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 Table of Contents  
CASE REPORT
Year : 2016  |  Volume : 30  |  Issue : 3  |  Page : 207-208

Stellate ganglion block for persistent idiopathic facial pain


Department of Anaesthesiology and Pain Medicine, Byramjee Jeejeebhoy Government Medical College and Sassoon General Hospital, Pune, Maharashtra, India

Date of Web Publication10-Jan-2017

Correspondence Address:
Poonam Patel
102 Salvador Apartment, Fortaleza Complex, Kalyaninagar, Pune - 411 006, Maharashtra
India
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Source of Support: None, Conflict of Interest: None


DOI: 10.4103/0970-5333.198065

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  Abstract 

Persistent idiopathic facial pain is a facial pain disorder without any identifiable cause. A patient has persistent facial pain without any objective sign on clinical examination or investigations. There are associated psychological problems such as depression and anxiety. This condition is poorly responsive to therapy with anticonvulsants or analgesics. Stellate ganglion block interrupts the sympathetic supply to head, neck, and upper extremities. This block can be used to alleviate pain of sympathetic origin in head and neck region as well as upper extremities. We report a case of a middle-aged female with persistent idiopathic facial pain on the right side of face with no response to analgesics and anticonvulsants. Her pain was provoked by exposure to cold weather or wind. Assuming a sympathetic component to her pain, we did a right-sided stellate ganglion block for her with local anesthetic and steroid. The patient had significant pain relief (>80%) after the block. This indicates that the sympathetic nervous system plays a major role in initiation and perpetuation of this pain condition. Stellate ganglion block can be done early in such patients both as a diagnostic and therapeutic modality.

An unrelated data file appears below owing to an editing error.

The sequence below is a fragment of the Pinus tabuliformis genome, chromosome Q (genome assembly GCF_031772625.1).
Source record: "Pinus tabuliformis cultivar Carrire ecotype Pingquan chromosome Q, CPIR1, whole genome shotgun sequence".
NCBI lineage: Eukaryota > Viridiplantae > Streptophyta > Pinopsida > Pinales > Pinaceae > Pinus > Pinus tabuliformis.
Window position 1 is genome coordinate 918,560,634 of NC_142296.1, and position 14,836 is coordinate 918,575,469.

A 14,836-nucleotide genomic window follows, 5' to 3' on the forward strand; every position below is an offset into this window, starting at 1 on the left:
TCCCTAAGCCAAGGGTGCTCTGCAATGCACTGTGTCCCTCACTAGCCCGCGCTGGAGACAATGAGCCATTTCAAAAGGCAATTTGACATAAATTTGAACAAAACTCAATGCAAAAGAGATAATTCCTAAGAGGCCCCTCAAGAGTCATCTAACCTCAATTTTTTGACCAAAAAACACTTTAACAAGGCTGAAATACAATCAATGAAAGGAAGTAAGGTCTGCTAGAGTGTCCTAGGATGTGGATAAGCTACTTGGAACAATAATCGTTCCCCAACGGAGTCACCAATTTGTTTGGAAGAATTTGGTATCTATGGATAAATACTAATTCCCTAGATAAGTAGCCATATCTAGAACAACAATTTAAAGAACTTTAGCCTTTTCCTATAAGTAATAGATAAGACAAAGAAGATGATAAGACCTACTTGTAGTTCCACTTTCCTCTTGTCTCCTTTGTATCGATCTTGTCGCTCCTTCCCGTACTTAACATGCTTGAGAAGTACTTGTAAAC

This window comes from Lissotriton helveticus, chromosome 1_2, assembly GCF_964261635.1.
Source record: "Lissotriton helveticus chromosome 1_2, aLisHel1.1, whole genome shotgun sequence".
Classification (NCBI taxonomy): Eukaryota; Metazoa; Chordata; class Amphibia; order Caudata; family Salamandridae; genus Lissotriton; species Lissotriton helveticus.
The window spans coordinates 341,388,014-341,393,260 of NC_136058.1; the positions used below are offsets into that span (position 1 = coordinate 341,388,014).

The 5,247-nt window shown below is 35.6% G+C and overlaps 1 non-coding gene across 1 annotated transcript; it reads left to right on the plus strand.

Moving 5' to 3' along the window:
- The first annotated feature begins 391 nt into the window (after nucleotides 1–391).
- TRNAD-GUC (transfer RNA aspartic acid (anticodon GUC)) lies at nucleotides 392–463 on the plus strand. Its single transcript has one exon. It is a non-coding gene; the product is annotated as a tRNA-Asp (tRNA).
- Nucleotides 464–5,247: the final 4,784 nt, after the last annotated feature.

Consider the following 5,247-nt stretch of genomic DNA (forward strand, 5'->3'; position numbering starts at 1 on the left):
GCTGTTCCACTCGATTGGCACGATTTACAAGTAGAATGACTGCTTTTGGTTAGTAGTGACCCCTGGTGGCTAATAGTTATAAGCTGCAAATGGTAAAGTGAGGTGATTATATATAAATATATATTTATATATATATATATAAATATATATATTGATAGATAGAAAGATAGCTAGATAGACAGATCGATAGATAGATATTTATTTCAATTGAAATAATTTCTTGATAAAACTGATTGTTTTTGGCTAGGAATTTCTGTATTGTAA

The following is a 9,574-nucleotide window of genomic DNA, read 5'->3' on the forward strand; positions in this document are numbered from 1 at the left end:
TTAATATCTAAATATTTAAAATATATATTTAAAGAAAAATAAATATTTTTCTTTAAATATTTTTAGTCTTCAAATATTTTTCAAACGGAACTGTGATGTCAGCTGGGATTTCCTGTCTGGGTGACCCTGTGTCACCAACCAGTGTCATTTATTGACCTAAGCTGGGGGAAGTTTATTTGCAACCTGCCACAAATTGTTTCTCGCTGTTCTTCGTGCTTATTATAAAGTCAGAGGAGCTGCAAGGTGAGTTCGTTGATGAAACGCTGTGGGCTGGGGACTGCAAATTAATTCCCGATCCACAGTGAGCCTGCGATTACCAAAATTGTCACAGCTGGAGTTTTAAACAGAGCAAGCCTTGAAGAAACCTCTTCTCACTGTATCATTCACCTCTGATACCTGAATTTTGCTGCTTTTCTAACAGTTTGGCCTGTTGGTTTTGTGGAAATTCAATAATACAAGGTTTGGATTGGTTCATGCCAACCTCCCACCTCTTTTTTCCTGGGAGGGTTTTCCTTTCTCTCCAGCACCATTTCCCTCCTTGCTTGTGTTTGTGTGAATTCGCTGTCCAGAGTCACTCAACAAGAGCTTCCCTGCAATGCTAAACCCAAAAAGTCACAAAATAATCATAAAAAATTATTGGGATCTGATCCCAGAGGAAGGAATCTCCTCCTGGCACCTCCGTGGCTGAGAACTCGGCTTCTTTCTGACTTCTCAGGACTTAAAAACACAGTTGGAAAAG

Keywords: Atypical facial pain, persistent idiopathic facial pain, stellate ganglion block


How to cite this article:
Patel P, Lokapur MA. Stellate ganglion block for persistent idiopathic facial pain. Indian J Pain 2016;30:207-8